Imagine you just met someone for the first time and asked about their interests. The person replies: “Oh, I like the Internet and I like things.” You nod politely before asking what about the internet in particular they like and which things.
Much of the rhetoric surrounding the Internet of Things (IoT) can be similarly vague. In an attempt to wrap my arms around a topic this large, I define the term like this: The IoT is an Interactive web of “things” that has an ability to work autonomously or semi-autonomously with minimal human interaction.
What IoT Can Offer
Why does this matter? Well, the IoT offers considerable advances when it comes to measurement, monitoring, conclusion-processing, reporting, and controlling objects. But to be useful, IoT implementations shouldn’t offer these capabilities sporadically; IoT should drive all of these capabilities regularly via a feedback loop.
The Internet of Things pulls together the capabilities of a number of technologies, based on my definition. Some examples include, sensors used to collect information, AI or non-AI based processing, and automation for control.
Necessity Is the Mother of Invention
Computer technology, independent from automation, has its roots in the backroom number crunching systems. Ever since then, software advances have been fueled by a need to increase accuracy, speed, and elimination of backroom manual work. Most software was designed with that basic viewpoint for decades. Recent trends in software have shown a strong focus on customer experience. This became true first with the availability of browser-based applications and has come into its own now in the mobile-enabled world. As a general rule, improving customer experience has become a focus of almost every business and organization that provides products and services.
In reality, many mid- and large-sized organizations today have functions that go far beyond just serving the client directly or indirectly. For example, there are organizational functions tied to buying insurance for the organization, functions tied to complying with regulations, functions tied to the wellbeing of staff. It is not uncommon to see that customer-facing portions of the organization constitute less than 10 to 15 percent of any mid- to large-sized organization. It will be tempting, in today’s world, to try to find ROI in the customer-centricity of IoT implementations, because our recent thinking is all about customer focus. But, especially in commercial and industrial adoption of IoT, a different approach may be required. This approach should be evaluated as a means to calculate ROI, validity, and applicability of an IoT implementation for your organization as a whole.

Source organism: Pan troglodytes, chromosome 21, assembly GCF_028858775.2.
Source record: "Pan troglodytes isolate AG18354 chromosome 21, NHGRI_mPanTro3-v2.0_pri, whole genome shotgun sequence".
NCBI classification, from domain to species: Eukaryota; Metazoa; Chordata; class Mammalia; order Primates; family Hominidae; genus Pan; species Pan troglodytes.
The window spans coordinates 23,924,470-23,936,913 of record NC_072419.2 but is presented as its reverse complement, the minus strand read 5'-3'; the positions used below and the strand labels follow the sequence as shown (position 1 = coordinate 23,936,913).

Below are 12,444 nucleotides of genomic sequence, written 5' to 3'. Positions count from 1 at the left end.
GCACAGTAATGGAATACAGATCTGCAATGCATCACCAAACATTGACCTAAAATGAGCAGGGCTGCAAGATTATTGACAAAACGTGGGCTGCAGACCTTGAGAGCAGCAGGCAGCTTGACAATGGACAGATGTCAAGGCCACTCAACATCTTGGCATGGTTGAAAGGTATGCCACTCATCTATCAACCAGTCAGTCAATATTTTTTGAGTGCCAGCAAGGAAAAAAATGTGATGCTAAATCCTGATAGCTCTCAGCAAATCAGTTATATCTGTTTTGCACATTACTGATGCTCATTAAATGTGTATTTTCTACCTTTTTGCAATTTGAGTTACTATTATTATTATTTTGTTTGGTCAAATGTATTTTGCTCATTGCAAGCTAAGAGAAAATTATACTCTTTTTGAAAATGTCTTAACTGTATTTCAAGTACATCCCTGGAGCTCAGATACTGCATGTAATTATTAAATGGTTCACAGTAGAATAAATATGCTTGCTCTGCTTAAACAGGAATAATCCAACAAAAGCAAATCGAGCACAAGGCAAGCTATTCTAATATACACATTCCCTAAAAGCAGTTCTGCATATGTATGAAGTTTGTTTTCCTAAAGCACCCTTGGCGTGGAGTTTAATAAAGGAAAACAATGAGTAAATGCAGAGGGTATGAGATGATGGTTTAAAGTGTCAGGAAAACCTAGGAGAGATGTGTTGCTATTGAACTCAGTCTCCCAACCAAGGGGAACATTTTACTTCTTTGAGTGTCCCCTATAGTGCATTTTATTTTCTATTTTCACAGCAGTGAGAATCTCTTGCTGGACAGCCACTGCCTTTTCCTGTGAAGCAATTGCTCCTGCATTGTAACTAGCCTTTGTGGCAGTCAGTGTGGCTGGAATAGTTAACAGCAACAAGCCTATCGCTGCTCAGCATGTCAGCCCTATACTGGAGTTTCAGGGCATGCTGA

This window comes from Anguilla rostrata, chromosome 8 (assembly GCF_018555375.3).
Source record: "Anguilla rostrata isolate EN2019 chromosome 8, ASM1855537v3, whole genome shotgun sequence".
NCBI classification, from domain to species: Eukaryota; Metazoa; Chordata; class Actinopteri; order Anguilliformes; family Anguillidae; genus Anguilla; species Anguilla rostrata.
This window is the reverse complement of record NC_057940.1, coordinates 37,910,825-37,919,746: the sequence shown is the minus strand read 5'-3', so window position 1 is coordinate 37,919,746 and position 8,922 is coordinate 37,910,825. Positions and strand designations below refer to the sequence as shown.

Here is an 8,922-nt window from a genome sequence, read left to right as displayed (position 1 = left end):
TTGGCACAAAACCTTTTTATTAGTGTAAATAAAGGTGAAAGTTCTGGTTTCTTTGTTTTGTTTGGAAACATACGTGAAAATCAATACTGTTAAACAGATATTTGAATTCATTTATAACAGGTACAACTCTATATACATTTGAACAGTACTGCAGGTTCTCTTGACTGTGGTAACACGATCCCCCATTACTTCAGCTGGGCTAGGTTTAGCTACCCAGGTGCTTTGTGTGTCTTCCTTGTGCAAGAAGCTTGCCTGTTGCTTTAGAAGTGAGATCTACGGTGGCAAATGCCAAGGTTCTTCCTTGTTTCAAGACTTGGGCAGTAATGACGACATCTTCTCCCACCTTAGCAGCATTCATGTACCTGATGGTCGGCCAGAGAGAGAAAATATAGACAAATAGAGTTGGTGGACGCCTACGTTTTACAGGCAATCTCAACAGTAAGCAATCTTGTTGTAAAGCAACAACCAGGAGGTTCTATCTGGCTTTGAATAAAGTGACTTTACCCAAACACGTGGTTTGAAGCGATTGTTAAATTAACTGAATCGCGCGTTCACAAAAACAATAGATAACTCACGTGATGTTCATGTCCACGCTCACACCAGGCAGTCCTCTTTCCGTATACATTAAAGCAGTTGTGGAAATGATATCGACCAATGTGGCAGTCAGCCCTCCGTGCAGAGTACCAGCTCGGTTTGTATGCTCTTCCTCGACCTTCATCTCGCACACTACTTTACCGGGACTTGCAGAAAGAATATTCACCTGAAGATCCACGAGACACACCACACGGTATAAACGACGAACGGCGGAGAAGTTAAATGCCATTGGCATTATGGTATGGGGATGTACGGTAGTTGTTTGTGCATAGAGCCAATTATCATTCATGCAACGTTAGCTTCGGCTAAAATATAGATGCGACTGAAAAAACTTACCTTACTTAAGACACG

Why IoT Shouldn't Be Compartmentalized
An effective IoT implementation can drive changes throughout an organization. It can be helpful to first target small incremental gains throughout the organizations. While some organizations think that IoT technology requires ripping and replacing equipment—a big bang approach—that is often not true. A more-phased implementation can help limit risks while ensuring that the organization has a strategy that pushes the use of IoT into as many areas of the organization as possible. So, even if the enhancement of customer focus does not by itself directly offer a high ROI on IoT adoption, the broad approach may lead to a ROI case. Additionally, improvements across the spectrum of organizational functions may indirectly increase key areas of the organization such as productivity, efficiency, and improved staff sentiment, that could indirectly lead to customer satisfaction.